High-energy visible light
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In ophthalmology, high-energy visible light (HEV light) is high-frequency, high-energy light in the violet/blue band from 400 to 500 nm in the visible spectrum. HEV light has been implicated as a cause of age-related macular degeneration.
Blue-light hazard is defined as the potential for a photochemical induced retinal injury resulting from electromagnetic radiation exposure at wavelengths primarily between 400–500 nm. This has not been shown to occur in humans, only inconclusively in some rodent, primate and in vitro studies. The mechanisms for photochemical induced retinal injury are caused by the absorption of light by photoreceptors in the eye. Under normal conditions when light hits a photoreceptor, the cell bleaches and becomes useless until it has recovered through a metabolic process called the visual cycle.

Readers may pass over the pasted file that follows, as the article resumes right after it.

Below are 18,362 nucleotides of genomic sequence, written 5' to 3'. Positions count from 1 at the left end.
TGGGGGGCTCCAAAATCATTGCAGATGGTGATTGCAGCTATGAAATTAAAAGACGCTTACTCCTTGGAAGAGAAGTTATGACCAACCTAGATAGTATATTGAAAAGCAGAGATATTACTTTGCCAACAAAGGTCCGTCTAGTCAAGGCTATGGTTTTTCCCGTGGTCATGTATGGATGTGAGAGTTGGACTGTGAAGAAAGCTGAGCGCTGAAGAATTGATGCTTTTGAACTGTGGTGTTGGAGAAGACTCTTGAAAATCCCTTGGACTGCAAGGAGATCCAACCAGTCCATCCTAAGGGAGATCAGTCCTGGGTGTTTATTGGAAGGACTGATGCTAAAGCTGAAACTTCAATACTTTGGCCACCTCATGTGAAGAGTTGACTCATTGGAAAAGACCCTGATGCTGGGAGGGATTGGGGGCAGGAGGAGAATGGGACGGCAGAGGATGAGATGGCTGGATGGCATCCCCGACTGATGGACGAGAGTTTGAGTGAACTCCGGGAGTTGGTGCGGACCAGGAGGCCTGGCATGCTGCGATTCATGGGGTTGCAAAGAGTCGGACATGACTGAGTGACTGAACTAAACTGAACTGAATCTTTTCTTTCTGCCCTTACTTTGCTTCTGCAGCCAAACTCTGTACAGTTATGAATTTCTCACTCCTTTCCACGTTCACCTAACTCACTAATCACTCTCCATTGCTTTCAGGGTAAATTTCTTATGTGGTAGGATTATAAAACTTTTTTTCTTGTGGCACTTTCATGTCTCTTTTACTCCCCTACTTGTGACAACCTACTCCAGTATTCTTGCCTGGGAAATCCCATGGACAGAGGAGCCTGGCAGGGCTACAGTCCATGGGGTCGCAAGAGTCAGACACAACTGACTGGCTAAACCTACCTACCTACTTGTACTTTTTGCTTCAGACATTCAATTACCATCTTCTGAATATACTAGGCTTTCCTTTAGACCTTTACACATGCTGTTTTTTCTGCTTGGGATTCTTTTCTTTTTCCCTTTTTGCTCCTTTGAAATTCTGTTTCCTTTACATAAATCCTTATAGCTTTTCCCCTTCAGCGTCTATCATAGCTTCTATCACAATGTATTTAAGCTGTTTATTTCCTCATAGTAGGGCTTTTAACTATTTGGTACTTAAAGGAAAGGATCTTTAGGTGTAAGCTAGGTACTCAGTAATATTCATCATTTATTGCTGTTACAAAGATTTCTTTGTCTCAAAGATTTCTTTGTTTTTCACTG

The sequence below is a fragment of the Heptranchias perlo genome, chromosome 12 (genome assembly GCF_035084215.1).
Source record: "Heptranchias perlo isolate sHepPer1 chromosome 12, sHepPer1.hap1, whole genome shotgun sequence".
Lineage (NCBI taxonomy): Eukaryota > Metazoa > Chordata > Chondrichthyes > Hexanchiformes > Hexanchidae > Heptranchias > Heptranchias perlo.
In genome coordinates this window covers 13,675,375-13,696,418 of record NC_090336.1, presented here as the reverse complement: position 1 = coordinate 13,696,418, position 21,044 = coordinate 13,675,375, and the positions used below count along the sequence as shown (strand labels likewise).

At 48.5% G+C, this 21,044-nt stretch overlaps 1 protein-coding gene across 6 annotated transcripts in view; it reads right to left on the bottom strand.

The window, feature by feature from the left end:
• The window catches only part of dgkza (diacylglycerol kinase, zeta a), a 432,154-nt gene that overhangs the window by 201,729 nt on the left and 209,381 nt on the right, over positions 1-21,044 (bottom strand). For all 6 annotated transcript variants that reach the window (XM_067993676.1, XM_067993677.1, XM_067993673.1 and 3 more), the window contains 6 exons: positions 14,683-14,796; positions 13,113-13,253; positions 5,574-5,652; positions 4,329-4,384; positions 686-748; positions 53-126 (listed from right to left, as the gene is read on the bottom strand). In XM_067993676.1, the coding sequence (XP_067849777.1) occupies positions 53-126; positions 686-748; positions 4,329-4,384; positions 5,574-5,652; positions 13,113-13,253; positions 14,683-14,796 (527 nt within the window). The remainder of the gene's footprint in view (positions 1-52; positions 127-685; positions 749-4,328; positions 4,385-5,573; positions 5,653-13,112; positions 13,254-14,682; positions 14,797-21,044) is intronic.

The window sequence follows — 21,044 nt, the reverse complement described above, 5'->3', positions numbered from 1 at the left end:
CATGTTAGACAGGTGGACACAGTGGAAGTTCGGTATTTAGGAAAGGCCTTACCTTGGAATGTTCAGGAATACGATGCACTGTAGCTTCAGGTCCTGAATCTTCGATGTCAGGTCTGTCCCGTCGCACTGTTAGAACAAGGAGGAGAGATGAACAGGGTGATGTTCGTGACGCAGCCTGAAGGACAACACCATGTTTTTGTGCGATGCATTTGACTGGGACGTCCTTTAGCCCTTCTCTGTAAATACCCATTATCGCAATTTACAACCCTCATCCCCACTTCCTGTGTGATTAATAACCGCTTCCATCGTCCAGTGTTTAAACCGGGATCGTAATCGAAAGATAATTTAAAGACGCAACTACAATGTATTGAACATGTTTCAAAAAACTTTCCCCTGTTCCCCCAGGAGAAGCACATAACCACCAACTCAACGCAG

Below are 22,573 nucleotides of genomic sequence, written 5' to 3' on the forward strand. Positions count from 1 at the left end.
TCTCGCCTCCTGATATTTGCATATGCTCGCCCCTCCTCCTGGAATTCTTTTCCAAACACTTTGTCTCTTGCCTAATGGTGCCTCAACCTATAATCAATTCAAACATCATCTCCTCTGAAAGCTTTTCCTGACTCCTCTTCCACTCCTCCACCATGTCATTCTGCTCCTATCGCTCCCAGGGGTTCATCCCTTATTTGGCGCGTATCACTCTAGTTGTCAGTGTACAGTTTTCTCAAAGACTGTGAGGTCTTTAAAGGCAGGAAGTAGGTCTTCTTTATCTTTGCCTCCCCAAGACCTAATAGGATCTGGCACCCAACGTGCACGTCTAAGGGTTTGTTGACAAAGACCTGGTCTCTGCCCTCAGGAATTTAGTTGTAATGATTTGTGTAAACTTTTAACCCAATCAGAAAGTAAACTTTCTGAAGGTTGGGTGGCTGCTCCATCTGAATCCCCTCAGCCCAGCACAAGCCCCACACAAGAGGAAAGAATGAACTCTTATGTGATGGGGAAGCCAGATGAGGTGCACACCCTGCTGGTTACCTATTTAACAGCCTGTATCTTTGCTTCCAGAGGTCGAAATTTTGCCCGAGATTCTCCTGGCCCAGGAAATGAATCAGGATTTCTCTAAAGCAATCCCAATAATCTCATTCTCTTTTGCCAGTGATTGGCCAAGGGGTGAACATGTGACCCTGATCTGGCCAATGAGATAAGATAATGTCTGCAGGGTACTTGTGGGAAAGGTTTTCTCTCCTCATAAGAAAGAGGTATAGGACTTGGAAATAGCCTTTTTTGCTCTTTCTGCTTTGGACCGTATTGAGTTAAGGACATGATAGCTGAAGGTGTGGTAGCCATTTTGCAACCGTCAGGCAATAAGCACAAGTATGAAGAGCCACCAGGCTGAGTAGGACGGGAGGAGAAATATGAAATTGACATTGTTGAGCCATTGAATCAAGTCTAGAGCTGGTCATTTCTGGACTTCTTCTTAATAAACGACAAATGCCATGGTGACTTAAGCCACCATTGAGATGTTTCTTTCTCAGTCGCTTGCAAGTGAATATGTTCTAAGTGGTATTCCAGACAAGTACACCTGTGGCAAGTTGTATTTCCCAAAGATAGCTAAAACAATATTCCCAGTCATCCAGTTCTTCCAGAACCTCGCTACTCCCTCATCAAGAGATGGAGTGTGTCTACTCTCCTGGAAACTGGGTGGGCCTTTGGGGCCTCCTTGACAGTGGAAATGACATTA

Absorption of blue light, however, has been shown in rats and a susceptible strain of mice to cause a reversal of the process where cells become unbleached and responsive again to light before they are ready. At wavelengths of blue light below 430 nm this greatly increases the potential for oxidative damage. For blue-light circadian therapy, harm is minimized by employing blue light at the near-green end of the blue spectrum. "1-2 min of 408 nm and 25 minutes of 430 nm are sufficient to cause irreversible death of photoreceptors and lesions of the retinal pigment epithelium. ... The action spectrum of light-sensitive retinal ganglion cells was found to peak at 470-480 nm, a range with lower damage potential, yet not completely outside the damaging range." A 2014 study found that LEDs cause retinal damage even in settings where they are used indirectly, such as household light bulbs.
A 2013 in vitro study using shorter blue band spectrum LED lights indicated that prolonged exposure may permanently damage the pigment epithelial cells of the retina. The test conditions were the equivalent of staring at a 100 watt blue incandescent source from 20 cm (8 in) for 12 hours.
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